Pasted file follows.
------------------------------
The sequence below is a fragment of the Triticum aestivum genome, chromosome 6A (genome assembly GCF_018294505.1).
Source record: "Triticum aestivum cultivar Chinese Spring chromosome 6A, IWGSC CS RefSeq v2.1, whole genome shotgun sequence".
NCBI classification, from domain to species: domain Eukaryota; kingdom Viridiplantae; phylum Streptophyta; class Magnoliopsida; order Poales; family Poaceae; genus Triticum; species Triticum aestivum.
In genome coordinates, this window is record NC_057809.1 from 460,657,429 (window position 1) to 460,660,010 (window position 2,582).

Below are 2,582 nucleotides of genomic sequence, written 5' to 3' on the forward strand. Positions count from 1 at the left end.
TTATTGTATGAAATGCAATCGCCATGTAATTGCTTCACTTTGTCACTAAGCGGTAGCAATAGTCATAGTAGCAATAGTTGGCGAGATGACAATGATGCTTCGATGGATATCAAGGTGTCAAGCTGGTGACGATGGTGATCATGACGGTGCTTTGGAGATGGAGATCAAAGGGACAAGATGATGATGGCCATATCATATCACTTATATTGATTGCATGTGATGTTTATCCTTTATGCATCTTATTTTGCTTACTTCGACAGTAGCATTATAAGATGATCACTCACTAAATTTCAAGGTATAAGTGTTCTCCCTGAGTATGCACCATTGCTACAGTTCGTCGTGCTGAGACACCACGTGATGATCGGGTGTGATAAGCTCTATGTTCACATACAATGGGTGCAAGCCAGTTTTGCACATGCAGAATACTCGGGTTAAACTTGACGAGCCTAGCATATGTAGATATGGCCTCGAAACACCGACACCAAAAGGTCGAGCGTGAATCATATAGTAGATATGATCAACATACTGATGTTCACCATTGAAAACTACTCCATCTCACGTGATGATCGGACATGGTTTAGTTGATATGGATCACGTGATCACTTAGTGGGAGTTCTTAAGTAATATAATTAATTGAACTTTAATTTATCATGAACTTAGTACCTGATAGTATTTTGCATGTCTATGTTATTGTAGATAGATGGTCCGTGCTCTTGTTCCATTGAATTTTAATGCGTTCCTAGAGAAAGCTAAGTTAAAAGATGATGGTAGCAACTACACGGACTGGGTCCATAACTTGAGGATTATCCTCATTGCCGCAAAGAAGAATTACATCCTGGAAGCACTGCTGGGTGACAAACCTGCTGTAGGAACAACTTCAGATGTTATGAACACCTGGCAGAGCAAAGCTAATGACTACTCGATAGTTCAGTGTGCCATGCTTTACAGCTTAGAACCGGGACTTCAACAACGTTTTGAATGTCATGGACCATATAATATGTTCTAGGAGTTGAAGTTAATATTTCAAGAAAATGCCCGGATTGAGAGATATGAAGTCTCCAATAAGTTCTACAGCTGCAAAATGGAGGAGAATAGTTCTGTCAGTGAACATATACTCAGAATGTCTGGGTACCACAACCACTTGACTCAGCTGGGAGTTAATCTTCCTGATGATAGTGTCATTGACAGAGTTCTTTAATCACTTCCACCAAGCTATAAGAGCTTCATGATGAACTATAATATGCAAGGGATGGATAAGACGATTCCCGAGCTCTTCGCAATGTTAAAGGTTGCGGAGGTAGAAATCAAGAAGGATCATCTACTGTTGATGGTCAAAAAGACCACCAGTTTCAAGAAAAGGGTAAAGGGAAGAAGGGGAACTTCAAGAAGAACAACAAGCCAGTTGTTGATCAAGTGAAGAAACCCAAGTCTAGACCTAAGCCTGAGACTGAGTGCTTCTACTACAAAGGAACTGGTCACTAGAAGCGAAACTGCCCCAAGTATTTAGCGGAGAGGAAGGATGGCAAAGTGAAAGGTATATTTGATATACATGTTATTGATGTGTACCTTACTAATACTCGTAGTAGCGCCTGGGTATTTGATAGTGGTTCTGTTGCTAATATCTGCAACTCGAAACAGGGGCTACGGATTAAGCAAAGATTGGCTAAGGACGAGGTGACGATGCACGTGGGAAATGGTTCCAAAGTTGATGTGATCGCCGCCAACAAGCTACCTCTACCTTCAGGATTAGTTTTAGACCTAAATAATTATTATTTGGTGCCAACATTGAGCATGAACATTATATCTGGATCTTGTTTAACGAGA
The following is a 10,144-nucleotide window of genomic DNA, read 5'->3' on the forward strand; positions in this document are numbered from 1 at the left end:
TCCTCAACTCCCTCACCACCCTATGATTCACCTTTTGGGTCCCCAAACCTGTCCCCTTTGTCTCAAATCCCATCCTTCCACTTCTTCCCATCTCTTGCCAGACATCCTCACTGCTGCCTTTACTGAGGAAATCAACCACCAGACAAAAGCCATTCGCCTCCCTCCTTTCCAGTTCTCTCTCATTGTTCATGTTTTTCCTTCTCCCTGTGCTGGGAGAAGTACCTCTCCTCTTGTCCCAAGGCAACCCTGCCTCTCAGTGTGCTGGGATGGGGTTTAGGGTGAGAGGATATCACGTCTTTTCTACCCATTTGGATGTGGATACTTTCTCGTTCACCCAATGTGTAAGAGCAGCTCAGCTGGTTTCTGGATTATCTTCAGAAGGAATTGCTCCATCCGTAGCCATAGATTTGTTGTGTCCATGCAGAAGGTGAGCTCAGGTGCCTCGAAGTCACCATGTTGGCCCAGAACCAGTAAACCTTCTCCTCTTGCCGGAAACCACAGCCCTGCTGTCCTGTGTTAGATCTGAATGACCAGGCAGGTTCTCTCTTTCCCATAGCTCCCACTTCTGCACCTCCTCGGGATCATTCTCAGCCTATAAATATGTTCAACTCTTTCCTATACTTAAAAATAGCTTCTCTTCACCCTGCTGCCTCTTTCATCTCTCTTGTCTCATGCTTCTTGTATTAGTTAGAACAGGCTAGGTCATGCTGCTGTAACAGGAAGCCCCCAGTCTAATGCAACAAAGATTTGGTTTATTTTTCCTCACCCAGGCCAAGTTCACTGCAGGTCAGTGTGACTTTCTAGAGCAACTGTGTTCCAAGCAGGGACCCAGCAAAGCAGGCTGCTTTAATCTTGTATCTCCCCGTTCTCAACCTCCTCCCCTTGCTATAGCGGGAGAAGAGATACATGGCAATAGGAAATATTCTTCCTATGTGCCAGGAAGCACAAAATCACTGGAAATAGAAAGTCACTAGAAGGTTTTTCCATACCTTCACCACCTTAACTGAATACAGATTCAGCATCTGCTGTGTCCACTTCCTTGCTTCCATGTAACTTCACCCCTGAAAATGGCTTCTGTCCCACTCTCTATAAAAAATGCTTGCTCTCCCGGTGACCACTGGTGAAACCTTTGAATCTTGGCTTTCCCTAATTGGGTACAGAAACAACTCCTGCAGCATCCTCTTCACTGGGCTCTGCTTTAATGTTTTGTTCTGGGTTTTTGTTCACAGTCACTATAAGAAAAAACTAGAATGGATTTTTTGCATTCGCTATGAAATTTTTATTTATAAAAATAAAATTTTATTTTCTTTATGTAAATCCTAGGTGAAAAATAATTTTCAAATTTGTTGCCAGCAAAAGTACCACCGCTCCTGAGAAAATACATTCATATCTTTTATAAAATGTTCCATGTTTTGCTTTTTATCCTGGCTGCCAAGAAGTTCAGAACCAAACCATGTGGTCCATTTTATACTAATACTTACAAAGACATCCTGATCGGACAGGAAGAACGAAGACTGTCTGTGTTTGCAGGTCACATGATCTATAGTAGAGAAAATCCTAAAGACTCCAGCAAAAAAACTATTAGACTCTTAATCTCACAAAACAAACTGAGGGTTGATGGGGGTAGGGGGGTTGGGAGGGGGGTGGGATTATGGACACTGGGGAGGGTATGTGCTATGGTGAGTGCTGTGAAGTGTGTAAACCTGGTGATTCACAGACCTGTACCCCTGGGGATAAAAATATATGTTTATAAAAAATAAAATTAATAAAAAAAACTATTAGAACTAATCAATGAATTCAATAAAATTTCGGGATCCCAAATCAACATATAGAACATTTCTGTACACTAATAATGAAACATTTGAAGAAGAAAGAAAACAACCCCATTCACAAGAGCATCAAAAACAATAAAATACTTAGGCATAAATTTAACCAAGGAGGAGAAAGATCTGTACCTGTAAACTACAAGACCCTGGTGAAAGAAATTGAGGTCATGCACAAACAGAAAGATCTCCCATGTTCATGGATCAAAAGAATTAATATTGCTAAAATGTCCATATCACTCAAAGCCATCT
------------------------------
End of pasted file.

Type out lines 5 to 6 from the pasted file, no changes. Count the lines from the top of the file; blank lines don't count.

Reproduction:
Below are 2,582 nucleotides of genomic sequence, written 5' to 3' on the forward strand. Positions count from 1 at the left end.
TTATTGTATGAAATGCAATCGCCATGTAATTGCTTCACTTTGTCACTAAGCGGTAGCAATAGTCATAGTAGCAATAGTTGGCGAGATGACAATGATGCTTCGATGGATATCAAGGTGTCAAGCTGGTGACGATGGTGATCATGACGGTGCTTTGGAGATGGAGATCAAAGGGACAAGATGATGATGGCCATATCATATCACTTATATTGATTGCATGTGATGTTTATCCTTTATGCATCTTATTTTGCTTACTTCGACAGTAGCATTATAAGATGATCACTCACTAAATTTCAAGGTATAAGTGTTCTCCCTGAGTATGCACCATTGCTACAGTTCGTCGTGCTGAGACACCACGTGATGATCGGGTGTGATAAGCTCTATGTTCACATACAATGGGTGCAAGCCAGTTTTGCACATGCAGAATACTCGGGTTAAACTTGACGAGCCTAGCATATGTAGATATGGCCTCGAAACACCGACACCAAAAGGTCGAGCGTGAATCATATAGTAGATATGATCAACATACTGATGTTCACCATTGAAAACTACTCCATCTCACGTGATGATCGGACATGGTTTAGTTGATATGGATCACGTGATCACTTAGTGGGAGTTCTTAAGTAATATAATTAATTGAACTTTAATTTATCATGAACTTAGTACCTGATAGTATTTTGCATGTCTATGTTATTGTAGATAGATGGTCCGTGCTCTTGTTCCATTGAATTTTAATGCGTTCCTAGAGAAAGCTAAGTTAAAAGATGATGGTAGCAACTACACGGACTGGGTCCATAACTTGAGGATTATCCTCATTGCCGCAAAGAAGAATTACATCCTGGAAGCACTGCTGGGTGACAAACCTGCTGTAGGAACAACTTCAGATGTTATGAACACCTGGCAGAGCAAAGCTAATGACTACTCGATAGTTCAGTGTGCCATGCTTTACAGCTTAGAACCGGGACTTCAACAACGTTTTGAATGTCATGGACCATATAATATGTTCTAGGAGTTGAAGTTAATATTTCAAGAAAATGCCCGGATTGAGAGATATGAAGTCTCCAATAAGTTCTACAGCTGCAAAATGGAGGAGAATAGTTCTGTCAGTGAACATATACTCAGAATGTCTGGGTACCACAACCACTTGACTCAGCTGGGAGTTAATCTTCCTGATGATAGTGTCATTGACAGAGTTCTTTAATCACTTCCACCAAGCTATAAGAGCTTCATGATGAACTATAATATGCAAGGGATGGATAAGACGATTCCCGAGCTCTTCGCAATGTTAAAGGTTGCGGAGGTAGAAATCAAGAAGGATCATCTACTGTTGATGGTCAAAAAGACCACCAGTTTCAAGAAAAGGGTAAAGGGAAGAAGGGGAACTTCAAGAAGAACAACAAGCCAGTTGTTGATCAAGTGAAGAAACCCAAGTCTAGACCTAAGCCTGAGACTGAGTGCTTCTACTACAAAGGAACTGGTCACTAGAAGCGAAACTGCCCCAAGTATTTAGCGGAGAGGAAGGATGGCAAAGTGAAAGGTATATTTGATATACATGTTATTGATGTGTACCTTACTAATACTCGTAGTAGCGCCTGGGTATTTGATAGTGGTTCTGTTGCTAATATCTGCAACTCGAAACAGGGGCTACGGATTAAGCAAAGATTGGCTAAGGACGAGGTGACGATGCACGTGGGAAATGGTTCCAAAGTTGATGTGATCGCCGCCAACAAGCTACCTCTACCTTCAGGATTAGTTTTAGACCTAAATAATTATTATTTGGTGCCAACATTGAGCATGAACATTATATCTGGATCTTGTTTAACGAGA